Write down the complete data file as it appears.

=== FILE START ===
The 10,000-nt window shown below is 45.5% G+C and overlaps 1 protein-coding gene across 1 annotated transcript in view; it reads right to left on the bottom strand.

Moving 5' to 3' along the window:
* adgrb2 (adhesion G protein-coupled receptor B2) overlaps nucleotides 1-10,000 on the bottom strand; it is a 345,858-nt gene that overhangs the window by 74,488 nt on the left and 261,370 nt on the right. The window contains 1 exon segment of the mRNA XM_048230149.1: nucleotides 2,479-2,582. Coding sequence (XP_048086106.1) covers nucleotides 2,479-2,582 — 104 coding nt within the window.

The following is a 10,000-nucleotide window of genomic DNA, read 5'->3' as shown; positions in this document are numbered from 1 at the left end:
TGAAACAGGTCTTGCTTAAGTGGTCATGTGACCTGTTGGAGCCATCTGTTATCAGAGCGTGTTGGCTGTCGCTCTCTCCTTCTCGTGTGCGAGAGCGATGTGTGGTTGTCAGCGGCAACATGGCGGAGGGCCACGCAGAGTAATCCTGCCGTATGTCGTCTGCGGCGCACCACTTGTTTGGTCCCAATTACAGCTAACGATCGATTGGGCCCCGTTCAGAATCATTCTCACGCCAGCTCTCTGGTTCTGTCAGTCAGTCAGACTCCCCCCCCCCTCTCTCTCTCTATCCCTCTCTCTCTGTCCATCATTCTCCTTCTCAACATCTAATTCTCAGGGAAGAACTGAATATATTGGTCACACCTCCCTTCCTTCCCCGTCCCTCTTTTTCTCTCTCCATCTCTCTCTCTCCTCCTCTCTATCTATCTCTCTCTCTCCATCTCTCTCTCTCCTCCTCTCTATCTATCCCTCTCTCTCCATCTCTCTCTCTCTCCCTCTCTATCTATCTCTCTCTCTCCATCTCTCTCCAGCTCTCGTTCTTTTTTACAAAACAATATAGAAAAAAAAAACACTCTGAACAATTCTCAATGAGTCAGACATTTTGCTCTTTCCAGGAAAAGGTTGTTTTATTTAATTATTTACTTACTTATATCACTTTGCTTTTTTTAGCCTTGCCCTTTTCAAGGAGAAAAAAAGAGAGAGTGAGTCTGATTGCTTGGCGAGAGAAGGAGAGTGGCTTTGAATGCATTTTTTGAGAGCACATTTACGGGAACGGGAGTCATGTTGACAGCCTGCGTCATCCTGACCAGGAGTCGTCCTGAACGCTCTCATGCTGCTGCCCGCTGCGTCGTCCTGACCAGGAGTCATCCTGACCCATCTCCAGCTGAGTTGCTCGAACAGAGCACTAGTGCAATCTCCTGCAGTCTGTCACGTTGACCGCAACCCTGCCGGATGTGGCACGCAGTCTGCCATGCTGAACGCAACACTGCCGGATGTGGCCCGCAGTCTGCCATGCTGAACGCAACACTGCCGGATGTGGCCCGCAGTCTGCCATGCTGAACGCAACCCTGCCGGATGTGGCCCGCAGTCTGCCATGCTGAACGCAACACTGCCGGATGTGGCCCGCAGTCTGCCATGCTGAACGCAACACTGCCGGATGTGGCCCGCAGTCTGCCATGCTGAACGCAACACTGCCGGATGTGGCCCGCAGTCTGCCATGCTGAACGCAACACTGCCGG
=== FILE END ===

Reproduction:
The 10,000-nt window shown below is 45.5% G+C and overlaps 1 protein-coding gene across 1 annotated transcript in view; it reads right to left on the bottom strand.

Moving 5' to 3' along the window:
* adgrb2 (adhesion G protein-coupled receptor B2) overlaps nucleotides 1-10,000 on the bottom strand; it is a 345,858-nt gene that overhangs the window by 74,488 nt on the left and 261,370 nt on the right. The window contains 1 exon segment of the mRNA XM_048230149.1: nucleotides 2,479-2,582. Coding sequence (XP_048086106.1) covers nucleotides 2,479-2,582 — 104 coding nt within the window.

The following is a 10,000-nucleotide window of genomic DNA, read 5'->3' as shown; positions in this document are numbered from 1 at the left end:
TGAAACAGGTCTTGCTTAAGTGGTCATGTGACCTGTTGGAGCCATCTGTTATCAGAGCGTGTTGGCTGTCGCTCTCTCCTTCTCGTGTGCGAGAGCGATGTGTGGTTGTCAGCGGCAACATGGCGGAGGGCCACGCAGAGTAATCCTGCCGTATGTCGTCTGCGGCGCACCACTTGTTTGGTCCCAATTACAGCTAACGATCGATTGGGCCCCGTTCAGAATCATTCTCACGCCAGCTCTCTGGTTCTGTCAGTCAGTCAGACTCCCCCCCCCCTCTCTCTCTCTATCCCTCTCTCTCTGTCCATCATTCTCCTTCTCAACATCTAATTCTCAGGGAAGAACTGAATATATTGGTCACACCTCCCTTCCTTCCCCGTCCCTCTTTTTCTCTCTCCATCTCTCTCTCTCCTCCTCTCTATCTATCTCTCTCTCTCCATCTCTCTCTCTCCTCCTCTCTATCTATCCCTCTCTCTCCATCTCTCTCTCTCTCCCTCTCTATCTATCTCTCTCTCTCCATCTCTCTCCAGCTCTCGTTCTTTTTTACAAAACAATATAGAAAAAAAAAACACTCTGAACAATTCTCAATGAGTCAGACATTTTGCTCTTTCCAGGAAAAGGTTGTTTTATTTAATTATTTACTTACTTATATCACTTTGCTTTTTTTAGCCTTGCCCTTTTCAAGGAGAAAAAAAGAGAGAGTGAGTCTGATTGCTTGGCGAGAGAAGGAGAGTGGCTTTGAATGCATTTTTTGAGAGCACATTTACGGGAACGGGAGTCATGTTGACAGCCTGCGTCATCCTGACCAGGAGTCGTCCTGAACGCTCTCATGCTGCTGCCCGCTGCGTCGTCCTGACCAGGAGTCATCCTGACCCATCTCCAGCTGAGTTGCTCGAACAGAGCACTAGTGCAATCTCCTGCAGTCTGTCACGTTGACCGCAACCCTGCCGGATGTGGCACGCAGTCTGCCATGCTGAACGCAACACTGCCGGATGTGGCCCGCAGTCTGCCATGCTGAACGCAACACTGCCGGATGTGGCCCGCAGTCTGCCATGCTGAACGCAACCCTGCCGGATGTGGCCCGCAGTCTGCCATGCTGAACGCAACACTGCCGGATGTGGCCCGCAGTCTGCCATGCTGAACGCAACACTGCCGGATGTGGCCCGCAGTCTGCCATGCTGAACGCAACACTGCCGGATGTGGCCCGCAGTCTGCCATGCTGAACGCAACACTGCCGG